A Review of Tom Wesselmann at Almine Rech Gallery, London

 
Artwork © Estate of Tom Wesselmann/Licensed by VAGA, New York and Almine Rech. Photos Melissa Castro-Duarte. Courtesy Almine Rech.

Artwork © Estate of Tom Wesselmann/Licensed by VAGA, New York and Almine Rech. Photos Melissa Castro-Duarte. Courtesy Almine Rech.

 
 

Almine Rech Gallery presents a provocative, uplifting survey of work made in the final years of Tom Wesselmann’s life. Large-scale Sunset Nudes (2002–4), are paired with painted aluminium wall assemblages dating from the same period, their maquettes on public display here for the first time.

Whether or not Wesselmann chose Sunset Nudes as a tongue-in-cheek metaphor for the sun setting on his own life, this exhibition looks at an intensely creative, prolific period. Several motifs from his early collages resurface, suggesting that Wesselmann entered a self-reflective mood casting a retrospective eye over his career in his final years, leading to a mature style and cohesive approach visible in this exhibition.

Tom Wesselmann was born in 1931 in Cincinnati, Ohio. Despite resistance he is known as a leading figure of the American ‘pop art’ scene in 1960s New York, and was supported by mega-gallerists such as Sidney Janis and Ileana Sonnabend. After he graduated in fine art from Cooper Union, New York in 1959, he began to exhibit alongside the likes of Jim Dine, Alex Katz and Claes Oldenburg. Although the young Wesselmann idolised Willem De Kooning, he and his contemporaries moved away from the abstract expressionism which had possessed New York since the early 1950s. It felt too dreary for these impoverished young twenty-somethings more interested in happenings, soft sculpture and large-scale installations.

 
 
Artwork © Estate of Tom Wesselmann/Licensed by VAGA, New York and Almine Rech. Photos Melissa Castro-Duarte. Courtesy Almine Rech.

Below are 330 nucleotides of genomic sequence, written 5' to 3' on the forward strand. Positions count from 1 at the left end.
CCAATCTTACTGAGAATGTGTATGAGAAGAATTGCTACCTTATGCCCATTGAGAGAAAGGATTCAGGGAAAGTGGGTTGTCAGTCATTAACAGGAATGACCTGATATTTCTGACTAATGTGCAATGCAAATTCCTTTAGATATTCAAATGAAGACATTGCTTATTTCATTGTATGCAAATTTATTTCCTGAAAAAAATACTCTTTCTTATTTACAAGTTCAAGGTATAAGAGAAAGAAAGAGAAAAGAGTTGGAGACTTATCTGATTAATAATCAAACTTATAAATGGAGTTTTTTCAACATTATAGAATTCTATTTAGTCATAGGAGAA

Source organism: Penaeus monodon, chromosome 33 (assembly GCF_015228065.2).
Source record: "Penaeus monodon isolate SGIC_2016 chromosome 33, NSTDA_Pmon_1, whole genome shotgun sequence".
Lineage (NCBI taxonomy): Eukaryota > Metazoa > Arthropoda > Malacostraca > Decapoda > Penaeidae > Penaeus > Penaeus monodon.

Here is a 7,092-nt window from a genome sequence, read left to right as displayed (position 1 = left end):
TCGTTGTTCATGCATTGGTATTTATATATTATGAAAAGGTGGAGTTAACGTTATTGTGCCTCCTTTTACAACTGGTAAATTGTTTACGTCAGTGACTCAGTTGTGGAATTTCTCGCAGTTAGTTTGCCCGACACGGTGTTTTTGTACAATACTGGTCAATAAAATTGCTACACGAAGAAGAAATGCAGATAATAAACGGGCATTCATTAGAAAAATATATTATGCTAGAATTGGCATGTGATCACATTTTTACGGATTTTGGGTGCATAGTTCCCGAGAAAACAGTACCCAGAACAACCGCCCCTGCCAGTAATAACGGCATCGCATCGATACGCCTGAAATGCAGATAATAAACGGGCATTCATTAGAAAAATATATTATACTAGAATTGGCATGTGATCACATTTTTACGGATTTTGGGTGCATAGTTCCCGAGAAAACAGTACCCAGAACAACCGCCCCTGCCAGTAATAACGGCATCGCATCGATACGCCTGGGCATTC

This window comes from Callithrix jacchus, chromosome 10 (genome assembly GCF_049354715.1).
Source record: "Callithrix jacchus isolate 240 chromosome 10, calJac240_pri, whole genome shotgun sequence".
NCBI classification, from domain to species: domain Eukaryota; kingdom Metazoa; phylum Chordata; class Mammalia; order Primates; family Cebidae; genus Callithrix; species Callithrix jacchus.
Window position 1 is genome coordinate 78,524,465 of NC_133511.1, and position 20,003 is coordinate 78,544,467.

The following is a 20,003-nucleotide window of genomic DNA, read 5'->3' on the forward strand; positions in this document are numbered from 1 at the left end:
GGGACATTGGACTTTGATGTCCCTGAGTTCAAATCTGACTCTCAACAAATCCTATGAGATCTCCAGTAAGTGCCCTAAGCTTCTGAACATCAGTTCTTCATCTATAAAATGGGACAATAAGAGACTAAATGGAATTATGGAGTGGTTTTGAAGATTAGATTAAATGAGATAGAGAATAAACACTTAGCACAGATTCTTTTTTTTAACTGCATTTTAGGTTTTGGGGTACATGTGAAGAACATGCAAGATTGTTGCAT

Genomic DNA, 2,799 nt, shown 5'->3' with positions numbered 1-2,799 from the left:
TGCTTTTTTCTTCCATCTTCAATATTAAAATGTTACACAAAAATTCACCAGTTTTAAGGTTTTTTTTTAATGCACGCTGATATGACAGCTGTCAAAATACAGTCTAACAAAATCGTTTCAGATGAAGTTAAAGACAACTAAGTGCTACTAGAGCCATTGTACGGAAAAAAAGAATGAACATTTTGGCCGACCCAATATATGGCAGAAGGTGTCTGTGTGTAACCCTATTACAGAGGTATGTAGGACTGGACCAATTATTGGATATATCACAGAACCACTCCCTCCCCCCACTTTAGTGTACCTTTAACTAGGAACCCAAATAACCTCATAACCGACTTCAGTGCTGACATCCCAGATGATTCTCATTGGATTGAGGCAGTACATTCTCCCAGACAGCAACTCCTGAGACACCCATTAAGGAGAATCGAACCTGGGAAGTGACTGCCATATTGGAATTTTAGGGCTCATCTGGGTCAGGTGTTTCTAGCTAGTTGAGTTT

Artwork © Estate of Tom Wesselmann/Licensed by VAGA, New York and Almine Rech. Photos Melissa Castro-Duarte. Courtesy Almine Rech.

 
 

Wesselmann’s generation witnessed the explosion of mass media and advertising, which, combined with the doubled-edged sword of women’s sexual liberation, saw the female body occupying the same visual platform as a pack of cigarettes or Wrigley’s chewing gum. So when gazing at the puckered nipples, provocative poses and abstracted forms of the ‘sunset nudes’, it undoubtedly raises the question of the ‘male gaze’, but I think it is worth considering that they were made with self-conscious and ironic intention.

Hanging alone on the furthest wall of the exhibition, ‘Sunset Nude with Matisse Odalisque’ (2003) borrows the patterned interiors, bold outlines, and flattened appearance typical of Henri Matisse. Wesselmann first came across the work of Matisse around the time art critic Clement Greenberg published his book on the artist in 1953, and quickly became an avid admirer of how Matisse handled colour and form with bold simplicity. It is interesting to compare this impressive work made the year before the artist’s death, with one of his early collages made over forty years before, ‘Judy Trimming Toenails, Yellow Wall’ (1960), and to notice how the artist is dealing with his own legacy in the context of an earlier painter of female nudes.

 
 
Artwork © Estate of Tom Wesselmann/Licensed by VAGA, New York and Almine Rech. Photos Melissa Castro-Duarte. Courtesy Almine Rech.